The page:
How to build a Linux-powered smart home

Portainer & Docker

When you’re running a home server or VPS, Docker is pretty great because you can add services without messing (too much) with the underlying system configuration. 

As we saw with Nextcloud though, even with just four Docker containers things were starting to become unwieldy. Portainer is a Docker management system that aims to restore order to your containers.


Besides running locally, Portainer can be used to manage remote systems running its agent. (Image credit: Portainer)

It comes in two parts, server and agent, which both ship as Docker containers. We’ll only need the server image for this initial foray. 

The agent is used to marshall Docker Swarms, which are another way of connecting containers together. We’ll start by creating a volume for data, and then firing up the image:

$ docker volume create portainer_data
$ docker run -d -p 9000:9000 --name=portainer --restart=always -v /var/run/docker.sock:/var/run/docker.sock -v portainer_data:/data portainer/portainer

Note that images can be added according to their listing on Docker Hub, so you can find out more about the Portainer image at  

You should find Portainer’s admin panel now waiting for you on port 9000, so point your browser there, choose a password, select Manage the local Docker environment and enjoy the friendly interface. 

If you installed Nextcloud through Docker earlier, you should see all those containers listed in the Local Endpoint on the Home screen. 

If you click Containers on the menu on the left, you’ll see these (and our latest Portainer container) in more detail. The quick actions column allows you to see each container’s logs, info, stats and also log in to each one directly from the browser.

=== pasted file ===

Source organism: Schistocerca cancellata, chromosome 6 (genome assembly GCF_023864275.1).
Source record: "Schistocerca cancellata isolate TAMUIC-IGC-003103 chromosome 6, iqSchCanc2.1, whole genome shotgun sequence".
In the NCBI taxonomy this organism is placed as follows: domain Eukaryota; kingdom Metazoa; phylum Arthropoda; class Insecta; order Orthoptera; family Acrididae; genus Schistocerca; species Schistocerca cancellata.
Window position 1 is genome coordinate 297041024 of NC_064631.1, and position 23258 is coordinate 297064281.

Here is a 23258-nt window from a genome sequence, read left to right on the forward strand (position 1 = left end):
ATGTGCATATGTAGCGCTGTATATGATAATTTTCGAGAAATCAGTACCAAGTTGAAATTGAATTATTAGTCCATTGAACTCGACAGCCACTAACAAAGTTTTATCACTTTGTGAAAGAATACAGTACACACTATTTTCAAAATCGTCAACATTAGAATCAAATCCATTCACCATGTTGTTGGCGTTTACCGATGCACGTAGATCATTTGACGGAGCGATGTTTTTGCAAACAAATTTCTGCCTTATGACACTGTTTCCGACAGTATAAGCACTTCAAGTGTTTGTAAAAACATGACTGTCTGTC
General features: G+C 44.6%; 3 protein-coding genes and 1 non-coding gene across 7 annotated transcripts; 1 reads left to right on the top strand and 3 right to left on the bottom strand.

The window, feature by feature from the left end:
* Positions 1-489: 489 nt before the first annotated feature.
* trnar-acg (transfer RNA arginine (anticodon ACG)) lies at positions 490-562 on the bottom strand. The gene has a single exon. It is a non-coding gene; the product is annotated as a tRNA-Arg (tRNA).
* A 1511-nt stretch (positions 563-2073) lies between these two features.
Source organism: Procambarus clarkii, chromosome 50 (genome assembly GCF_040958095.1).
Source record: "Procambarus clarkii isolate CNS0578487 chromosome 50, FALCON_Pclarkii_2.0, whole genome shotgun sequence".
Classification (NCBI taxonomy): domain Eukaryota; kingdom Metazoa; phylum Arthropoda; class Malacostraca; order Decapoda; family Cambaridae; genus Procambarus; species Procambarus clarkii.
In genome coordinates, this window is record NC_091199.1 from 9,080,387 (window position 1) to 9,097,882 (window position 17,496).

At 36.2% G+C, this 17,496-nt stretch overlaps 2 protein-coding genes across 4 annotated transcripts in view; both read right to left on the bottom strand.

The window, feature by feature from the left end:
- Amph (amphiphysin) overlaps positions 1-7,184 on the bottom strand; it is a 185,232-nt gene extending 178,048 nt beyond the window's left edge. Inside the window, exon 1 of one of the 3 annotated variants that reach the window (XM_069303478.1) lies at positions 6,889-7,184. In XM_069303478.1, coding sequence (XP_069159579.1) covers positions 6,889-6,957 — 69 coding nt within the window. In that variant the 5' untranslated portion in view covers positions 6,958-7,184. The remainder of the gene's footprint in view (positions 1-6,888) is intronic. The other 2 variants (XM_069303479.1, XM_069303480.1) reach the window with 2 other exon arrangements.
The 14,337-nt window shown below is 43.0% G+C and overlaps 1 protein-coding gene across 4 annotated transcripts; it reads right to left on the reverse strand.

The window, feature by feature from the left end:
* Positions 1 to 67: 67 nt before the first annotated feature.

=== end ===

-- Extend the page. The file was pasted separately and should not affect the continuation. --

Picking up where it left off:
This is a great way to do some troubleshooting, but recall that containers in general are quite minimal, so you won’t find any fancy utilities. Adding a new container is easy. For example, if you want to add Collabora’s CODE, and connect it with a Nextcloud install, hit the Add Container button and enter a meaningful name. 

In the Image field enter collabora/code, and in the Manual network port publishing section enter in the host field and 9980 in the container field. 

In the Advanced container settings below, go to the Env section and set the following environment variables:

domain: share\\yourdomain\\.com
username: admin
password: yourpassword

Finally in the Restart policy column select Always, so the container restarts on configuration change. Hit Deploy and the container will spring into life. 

For guidance connecting it to your Nextcloud instance, check the documentation at

All going well you should be able to specify it from Nextcloud, specifically from the Collabora Online section in Settings. You may need to tweak the reverse proxy container to direct traffic to the new container, if you used the Docker Compose example on the previous page.

In that case you’ll find that example in the Stacks section with a warning about it being created outside of Portainer. 

In Portainer parlance, groups of containers are called Stacks, and it can only do limited things with externally created Stacks. However, it’s easy to create a new Stack; just paste, upload, or point Portainer to the URL of a docker-compose.yml file.